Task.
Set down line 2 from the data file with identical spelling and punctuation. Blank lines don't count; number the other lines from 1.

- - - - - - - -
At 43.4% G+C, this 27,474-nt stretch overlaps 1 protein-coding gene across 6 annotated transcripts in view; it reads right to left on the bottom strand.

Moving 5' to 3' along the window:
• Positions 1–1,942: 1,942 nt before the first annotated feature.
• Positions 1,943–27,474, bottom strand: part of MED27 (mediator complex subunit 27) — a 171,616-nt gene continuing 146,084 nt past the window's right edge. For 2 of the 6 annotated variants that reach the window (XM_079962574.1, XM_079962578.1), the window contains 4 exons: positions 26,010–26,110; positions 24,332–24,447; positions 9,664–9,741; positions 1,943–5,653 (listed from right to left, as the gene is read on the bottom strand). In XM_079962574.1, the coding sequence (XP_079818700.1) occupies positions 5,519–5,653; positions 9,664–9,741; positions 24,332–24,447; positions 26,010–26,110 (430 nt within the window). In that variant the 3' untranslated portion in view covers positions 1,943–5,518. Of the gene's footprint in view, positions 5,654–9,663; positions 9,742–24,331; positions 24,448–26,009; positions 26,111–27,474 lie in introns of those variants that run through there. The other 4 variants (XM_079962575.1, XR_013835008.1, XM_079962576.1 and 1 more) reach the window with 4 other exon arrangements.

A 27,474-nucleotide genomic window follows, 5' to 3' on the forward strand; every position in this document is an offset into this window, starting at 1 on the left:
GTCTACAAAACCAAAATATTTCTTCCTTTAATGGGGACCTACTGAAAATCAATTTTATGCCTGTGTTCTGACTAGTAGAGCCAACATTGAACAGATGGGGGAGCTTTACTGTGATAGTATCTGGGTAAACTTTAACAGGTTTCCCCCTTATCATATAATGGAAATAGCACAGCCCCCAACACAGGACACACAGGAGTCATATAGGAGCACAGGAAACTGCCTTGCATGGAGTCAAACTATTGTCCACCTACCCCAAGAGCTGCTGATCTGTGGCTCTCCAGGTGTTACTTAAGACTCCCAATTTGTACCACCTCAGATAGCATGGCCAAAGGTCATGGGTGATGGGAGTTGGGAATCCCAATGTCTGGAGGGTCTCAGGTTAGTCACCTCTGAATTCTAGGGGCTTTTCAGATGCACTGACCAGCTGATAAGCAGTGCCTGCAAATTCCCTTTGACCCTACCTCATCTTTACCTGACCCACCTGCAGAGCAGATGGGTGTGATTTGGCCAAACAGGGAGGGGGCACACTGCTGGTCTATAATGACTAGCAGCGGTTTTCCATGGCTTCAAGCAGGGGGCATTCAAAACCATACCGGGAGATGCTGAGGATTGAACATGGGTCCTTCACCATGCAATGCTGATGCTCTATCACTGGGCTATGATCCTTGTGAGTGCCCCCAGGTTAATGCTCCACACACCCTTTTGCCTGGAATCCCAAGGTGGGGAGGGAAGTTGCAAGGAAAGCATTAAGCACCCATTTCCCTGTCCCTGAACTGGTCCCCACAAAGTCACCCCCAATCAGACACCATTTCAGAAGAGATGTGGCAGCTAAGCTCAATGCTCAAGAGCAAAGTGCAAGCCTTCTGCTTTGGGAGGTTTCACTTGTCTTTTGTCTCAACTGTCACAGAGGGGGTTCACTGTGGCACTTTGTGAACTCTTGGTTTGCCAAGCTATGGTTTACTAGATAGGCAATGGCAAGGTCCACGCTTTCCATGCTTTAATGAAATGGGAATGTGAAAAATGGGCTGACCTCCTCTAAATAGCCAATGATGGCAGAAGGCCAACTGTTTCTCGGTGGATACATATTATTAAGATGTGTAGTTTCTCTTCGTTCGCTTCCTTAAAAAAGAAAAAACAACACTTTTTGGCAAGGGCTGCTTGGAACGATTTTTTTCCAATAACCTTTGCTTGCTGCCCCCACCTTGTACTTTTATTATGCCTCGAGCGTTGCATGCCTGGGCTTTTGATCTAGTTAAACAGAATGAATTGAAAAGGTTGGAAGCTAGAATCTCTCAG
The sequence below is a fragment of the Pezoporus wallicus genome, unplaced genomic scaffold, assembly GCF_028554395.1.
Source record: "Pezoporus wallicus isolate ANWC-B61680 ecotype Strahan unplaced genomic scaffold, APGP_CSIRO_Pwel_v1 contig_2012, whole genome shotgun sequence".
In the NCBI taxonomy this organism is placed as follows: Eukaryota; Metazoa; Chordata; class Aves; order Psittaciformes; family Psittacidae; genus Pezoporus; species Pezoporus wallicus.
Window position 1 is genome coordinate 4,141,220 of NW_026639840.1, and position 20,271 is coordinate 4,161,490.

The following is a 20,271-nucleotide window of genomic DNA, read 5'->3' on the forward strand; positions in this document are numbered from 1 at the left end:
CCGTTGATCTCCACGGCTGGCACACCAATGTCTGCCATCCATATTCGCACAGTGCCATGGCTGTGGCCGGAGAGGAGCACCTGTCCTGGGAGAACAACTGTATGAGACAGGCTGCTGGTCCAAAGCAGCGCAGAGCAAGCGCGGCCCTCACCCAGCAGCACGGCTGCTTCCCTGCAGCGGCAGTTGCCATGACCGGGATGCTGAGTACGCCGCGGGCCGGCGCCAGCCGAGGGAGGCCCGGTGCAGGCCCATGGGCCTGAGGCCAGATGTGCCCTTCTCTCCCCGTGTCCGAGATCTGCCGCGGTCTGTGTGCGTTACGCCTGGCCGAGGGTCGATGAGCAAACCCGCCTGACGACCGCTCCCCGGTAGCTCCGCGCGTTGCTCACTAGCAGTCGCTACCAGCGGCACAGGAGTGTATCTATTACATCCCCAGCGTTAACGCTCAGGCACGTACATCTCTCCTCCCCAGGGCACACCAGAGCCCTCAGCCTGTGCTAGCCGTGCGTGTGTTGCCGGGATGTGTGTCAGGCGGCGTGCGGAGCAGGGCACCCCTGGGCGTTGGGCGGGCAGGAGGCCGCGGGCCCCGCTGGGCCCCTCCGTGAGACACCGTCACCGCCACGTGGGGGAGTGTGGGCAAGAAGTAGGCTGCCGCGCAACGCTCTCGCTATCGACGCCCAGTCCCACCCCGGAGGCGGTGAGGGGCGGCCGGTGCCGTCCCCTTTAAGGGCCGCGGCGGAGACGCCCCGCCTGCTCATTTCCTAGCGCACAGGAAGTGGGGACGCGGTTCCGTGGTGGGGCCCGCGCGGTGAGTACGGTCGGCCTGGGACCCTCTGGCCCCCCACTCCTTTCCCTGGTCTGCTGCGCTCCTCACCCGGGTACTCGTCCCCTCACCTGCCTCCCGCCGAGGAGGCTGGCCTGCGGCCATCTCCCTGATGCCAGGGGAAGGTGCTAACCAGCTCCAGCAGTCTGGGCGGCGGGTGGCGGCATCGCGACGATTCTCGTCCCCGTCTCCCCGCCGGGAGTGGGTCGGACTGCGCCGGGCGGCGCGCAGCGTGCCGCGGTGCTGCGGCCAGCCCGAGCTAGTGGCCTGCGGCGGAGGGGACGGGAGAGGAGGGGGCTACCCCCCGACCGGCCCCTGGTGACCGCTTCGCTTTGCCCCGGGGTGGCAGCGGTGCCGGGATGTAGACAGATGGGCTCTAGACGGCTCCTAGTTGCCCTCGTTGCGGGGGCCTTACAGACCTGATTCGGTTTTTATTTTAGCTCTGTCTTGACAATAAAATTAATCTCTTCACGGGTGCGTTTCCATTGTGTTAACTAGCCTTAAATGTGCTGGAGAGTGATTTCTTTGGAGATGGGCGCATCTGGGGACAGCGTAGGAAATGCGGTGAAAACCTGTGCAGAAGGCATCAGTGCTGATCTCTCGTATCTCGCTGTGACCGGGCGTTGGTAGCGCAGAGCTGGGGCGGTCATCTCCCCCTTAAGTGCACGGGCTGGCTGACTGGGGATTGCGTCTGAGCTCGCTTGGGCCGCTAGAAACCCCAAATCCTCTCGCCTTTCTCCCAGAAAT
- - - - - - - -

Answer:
Moving 5' to 3' along the window: